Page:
Why does the DC area smell like smoke?
Numerous residents in the Washington, D.C., metropolitan area on Monday reported the smell of smoke, which experts say is likely related to a major wildfire in North Carolina.
Fire departments in D.C., northern Virginia and southern Maryland shared on social media that they had received multiple reports of a smoke scent but had not identified any local fire or event tied to the odor.
Brian LaSorsa, a forecaster with the National Weather Service’s (NWS) Baltimore/Washington Weather Forecast Office, told The Hill the smell is likely related to a fire that spread to more than 5,000 acres in eastern North Carolina over the weekend.
The North Carolina Forest Service said that as of Sunday evening the so-called Last Resort fire in rural Tyrrell County — about two hours south of Virginia Beach — was about one-third contained.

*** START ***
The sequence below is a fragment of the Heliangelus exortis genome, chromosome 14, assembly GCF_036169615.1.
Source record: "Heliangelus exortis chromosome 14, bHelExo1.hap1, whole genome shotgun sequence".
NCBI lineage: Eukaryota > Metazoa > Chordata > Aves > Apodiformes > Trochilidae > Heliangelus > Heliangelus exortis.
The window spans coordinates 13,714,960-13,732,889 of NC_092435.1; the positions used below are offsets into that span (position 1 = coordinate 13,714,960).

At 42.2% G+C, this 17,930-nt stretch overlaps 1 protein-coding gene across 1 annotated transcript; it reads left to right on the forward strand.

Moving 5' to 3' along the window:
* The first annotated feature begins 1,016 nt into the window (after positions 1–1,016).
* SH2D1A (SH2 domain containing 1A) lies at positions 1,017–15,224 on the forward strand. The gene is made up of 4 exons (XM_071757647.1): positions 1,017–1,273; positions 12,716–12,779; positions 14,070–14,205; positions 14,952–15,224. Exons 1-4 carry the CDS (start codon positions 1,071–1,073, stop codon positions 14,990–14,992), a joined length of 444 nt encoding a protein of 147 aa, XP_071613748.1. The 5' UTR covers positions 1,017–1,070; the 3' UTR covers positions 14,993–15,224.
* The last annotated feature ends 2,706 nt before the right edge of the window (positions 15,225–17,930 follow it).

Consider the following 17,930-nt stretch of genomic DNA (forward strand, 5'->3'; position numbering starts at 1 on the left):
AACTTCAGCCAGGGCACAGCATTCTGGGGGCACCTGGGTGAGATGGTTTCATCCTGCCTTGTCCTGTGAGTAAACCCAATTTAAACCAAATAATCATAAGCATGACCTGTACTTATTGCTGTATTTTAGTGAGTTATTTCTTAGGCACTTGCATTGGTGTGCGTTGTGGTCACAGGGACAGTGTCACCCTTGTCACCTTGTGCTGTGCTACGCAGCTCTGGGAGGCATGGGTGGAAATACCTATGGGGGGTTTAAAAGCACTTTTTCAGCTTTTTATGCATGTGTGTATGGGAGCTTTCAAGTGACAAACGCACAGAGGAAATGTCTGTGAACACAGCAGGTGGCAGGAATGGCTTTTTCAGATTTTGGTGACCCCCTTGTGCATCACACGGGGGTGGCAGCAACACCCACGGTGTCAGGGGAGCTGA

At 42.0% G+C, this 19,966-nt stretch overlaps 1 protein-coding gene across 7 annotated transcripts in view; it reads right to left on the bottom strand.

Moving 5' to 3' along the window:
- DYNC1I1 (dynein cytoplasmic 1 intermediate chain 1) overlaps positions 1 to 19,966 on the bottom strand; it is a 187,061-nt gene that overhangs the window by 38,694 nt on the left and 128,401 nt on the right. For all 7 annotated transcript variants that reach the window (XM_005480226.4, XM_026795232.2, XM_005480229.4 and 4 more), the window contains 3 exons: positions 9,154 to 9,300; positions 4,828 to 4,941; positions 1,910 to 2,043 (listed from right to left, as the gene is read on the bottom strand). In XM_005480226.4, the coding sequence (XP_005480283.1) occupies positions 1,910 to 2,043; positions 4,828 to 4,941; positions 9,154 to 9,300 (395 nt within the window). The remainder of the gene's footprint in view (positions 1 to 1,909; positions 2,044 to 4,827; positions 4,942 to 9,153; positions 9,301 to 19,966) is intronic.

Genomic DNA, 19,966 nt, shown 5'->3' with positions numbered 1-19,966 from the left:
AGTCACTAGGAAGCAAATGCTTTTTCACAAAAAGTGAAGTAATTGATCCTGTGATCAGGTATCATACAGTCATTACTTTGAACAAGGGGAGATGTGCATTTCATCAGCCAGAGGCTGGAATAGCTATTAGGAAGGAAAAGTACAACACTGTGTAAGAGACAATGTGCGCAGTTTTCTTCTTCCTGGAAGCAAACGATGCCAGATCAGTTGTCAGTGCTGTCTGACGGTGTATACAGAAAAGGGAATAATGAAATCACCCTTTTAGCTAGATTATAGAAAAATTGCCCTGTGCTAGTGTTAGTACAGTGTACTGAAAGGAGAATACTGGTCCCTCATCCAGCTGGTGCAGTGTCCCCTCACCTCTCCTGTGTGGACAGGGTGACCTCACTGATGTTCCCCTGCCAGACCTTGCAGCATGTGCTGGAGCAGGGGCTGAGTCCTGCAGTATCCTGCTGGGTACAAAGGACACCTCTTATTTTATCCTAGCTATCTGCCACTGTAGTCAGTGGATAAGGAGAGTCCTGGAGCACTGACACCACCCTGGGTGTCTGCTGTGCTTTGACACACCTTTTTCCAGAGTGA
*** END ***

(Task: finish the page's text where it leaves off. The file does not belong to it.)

“Given that residents in DC region are smelling it, it’s possibly coming from North Carolina wildfire,” D.C. City Administrator Kevin Donahue echoed in a tweet on Monday afternoon.
LaSorsa said a combination of wind shifts and low speed are carrying the smoke north and preventing it from dispersing.
Calming wind patterns will likely dissipate it by Monday evening, LaSorsa said.
Residents may notice some impacts to air quality stretching from southeastern Virginia through Baltimore.
The Environmental Protection Agency’s (EPA) interactive Air Quality Index (AQI) map indicates “moderate” AQI in that area for fine particulate matter (PM2.5) — small particles caused by pollutants like soot.
A moderate AQI indicates a value of 51-100, a range that is acceptable for most people but can pose hazards to vulnerable populations.
The NWS Baltimore/Washington office estimated that winds shifting northwest on Monday evening will likely disperse the smoke from west to east.
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